"Chap. 1052. An act for the benefit of John W. Flora. "'Vhereas, James Flora, and Sarah, his wife, took charge of an infant boy, and have raised him, and are desirous that he should bear their name, and become their legal heir and representative, having no children of their own; therefore, "Be it enacted by the general assembly of the commonwealth of Kentucky, that the boy aforesaid, shall be called and known by the name of John Wiggins mora, and he is hereby made capable of inheriting the estate of said James Flora and Sarah, his wife, and to all Intents and purposes be their legal heir and representative after their decease. "Approved January 21, 1839."
Upon cross,examination his attention was called to the follow, ing amendatory act, of which he said he had never heard:
"Obapter 86. An act to amend an act. entitled: 'An act for the benefit of John W. Flora,' approved January 21, 1839. "Be it enacted by the general assembly of the commonwealth of Kentucky, that the act entitled 'An act for the benefit of John W. Flora,' approved .January 21, 1839, be so modified as to change the name of said John W. lj'lora to tbat of James W. Flora. "Approved January 29, 1844."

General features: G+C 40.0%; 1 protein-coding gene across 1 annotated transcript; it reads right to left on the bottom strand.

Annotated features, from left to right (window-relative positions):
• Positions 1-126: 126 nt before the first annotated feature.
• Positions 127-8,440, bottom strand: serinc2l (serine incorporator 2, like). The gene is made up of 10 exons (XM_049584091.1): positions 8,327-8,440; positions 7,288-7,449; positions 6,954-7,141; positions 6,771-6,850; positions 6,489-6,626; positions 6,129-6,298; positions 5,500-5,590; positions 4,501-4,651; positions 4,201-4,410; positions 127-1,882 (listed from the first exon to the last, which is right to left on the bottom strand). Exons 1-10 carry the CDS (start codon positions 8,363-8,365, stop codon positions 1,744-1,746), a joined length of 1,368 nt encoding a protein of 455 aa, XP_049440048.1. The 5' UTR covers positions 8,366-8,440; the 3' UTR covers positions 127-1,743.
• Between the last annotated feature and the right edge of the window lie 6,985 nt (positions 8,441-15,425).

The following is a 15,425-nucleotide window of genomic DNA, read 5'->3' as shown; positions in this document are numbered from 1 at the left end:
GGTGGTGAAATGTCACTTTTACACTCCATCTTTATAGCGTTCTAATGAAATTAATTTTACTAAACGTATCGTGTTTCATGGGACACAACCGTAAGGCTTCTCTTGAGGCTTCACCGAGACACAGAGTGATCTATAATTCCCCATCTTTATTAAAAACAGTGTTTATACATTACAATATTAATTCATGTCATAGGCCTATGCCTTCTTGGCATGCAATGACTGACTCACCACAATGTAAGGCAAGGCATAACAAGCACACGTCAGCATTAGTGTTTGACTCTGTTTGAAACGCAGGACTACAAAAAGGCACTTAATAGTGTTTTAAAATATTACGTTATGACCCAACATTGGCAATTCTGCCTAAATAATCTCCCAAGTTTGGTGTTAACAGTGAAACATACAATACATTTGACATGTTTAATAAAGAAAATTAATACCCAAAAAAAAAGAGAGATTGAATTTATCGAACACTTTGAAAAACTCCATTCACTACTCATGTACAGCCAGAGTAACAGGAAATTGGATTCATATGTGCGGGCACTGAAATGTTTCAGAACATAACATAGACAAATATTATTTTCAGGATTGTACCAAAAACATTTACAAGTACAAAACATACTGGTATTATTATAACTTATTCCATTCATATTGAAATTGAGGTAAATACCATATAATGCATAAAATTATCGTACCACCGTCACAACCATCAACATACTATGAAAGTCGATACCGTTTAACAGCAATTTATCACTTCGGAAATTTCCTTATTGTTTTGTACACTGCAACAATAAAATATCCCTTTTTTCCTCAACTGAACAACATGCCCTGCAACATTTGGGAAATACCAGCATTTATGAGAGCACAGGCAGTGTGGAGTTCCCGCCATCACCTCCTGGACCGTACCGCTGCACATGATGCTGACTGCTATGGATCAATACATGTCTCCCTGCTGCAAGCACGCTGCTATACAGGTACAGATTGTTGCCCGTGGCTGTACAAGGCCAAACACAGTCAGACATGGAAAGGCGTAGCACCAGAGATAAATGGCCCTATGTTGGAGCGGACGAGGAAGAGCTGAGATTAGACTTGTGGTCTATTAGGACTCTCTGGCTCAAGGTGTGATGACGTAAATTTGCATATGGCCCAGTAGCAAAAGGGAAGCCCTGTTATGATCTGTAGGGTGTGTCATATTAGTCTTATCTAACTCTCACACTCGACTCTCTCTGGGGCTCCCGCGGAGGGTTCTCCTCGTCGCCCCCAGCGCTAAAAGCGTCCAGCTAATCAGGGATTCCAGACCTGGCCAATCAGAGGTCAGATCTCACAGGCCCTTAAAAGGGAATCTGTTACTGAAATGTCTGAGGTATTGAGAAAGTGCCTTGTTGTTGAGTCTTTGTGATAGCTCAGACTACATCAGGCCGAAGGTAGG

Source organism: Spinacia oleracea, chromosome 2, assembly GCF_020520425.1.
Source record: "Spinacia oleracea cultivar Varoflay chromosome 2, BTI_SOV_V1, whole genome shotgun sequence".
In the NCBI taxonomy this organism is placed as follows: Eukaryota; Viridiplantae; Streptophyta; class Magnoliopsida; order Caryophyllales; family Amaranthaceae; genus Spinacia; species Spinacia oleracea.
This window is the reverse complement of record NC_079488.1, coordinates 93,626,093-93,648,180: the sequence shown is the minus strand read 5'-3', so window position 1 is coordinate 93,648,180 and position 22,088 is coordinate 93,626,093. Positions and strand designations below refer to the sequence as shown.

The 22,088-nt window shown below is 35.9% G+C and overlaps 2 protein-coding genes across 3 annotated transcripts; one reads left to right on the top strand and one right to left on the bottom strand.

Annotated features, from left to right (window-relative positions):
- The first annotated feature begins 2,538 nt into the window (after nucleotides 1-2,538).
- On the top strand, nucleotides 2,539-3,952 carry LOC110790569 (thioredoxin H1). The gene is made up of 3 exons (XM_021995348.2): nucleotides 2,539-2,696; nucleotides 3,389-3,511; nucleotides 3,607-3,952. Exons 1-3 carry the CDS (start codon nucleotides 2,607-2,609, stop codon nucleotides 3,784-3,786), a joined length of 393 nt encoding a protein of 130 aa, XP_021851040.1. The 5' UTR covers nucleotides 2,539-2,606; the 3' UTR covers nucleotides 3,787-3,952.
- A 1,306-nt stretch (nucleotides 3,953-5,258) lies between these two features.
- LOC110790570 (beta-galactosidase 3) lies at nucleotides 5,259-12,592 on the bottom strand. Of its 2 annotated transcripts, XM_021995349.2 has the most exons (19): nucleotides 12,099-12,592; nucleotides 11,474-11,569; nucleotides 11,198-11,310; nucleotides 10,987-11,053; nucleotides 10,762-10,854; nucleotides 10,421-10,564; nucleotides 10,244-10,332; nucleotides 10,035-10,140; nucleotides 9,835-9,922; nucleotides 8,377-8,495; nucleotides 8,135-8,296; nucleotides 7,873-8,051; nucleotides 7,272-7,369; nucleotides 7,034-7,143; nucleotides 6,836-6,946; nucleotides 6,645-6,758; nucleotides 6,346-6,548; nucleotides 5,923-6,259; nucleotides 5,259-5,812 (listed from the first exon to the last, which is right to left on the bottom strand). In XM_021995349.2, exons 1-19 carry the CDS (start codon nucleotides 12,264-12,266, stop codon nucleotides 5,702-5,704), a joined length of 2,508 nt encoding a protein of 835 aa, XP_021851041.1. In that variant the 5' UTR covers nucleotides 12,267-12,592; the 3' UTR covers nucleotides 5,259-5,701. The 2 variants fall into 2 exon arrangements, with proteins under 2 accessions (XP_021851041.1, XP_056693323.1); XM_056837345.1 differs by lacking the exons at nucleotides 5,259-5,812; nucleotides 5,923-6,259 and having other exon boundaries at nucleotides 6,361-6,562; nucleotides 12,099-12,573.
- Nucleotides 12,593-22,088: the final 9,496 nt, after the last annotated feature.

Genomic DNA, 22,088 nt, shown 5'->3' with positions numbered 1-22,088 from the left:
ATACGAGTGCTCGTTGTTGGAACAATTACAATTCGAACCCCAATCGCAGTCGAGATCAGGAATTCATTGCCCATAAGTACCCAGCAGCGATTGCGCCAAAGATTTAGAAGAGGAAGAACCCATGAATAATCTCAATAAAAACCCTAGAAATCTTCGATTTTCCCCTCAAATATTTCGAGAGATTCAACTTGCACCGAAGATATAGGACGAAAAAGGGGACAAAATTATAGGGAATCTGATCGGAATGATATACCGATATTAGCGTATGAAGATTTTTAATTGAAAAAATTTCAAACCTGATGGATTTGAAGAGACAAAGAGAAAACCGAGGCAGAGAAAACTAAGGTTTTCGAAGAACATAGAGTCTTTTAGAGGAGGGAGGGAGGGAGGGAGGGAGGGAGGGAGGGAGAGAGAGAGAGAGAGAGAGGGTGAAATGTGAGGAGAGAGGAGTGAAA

The cross-examination also developed that there was still another act,-a formal act of adoption, passed at the December session, 1844, of the general assembly of the commonwealth of Kentucky, and found on page 126 of the Acts of that session. It is as folloWs:
"Chapter 93. An act for the benefit of John Wiggins Flora. "Whereas, it is reported to the present general assembly of the commonwealth of Kentucky that John Wiggins Flora is the natural son of James Wiggins Flora and, that said James Wiggins Flora desires that the said John Wiggins Flora be made capable of inberiting, by law; wherefore, "Be it enacted by the general assembly of, the commonwealth of Kentucky, that the said John Wiggins Flora be, and be is hereby made legitimate, and capable of inheritance, in law and equity, of all lands and tenements, goods and cl,attels, rights and credits of tbe said James Wiggins Flora, In as fun and amples. manner as If he bad been born in lawful wedlock. "Approved January 24, 1845."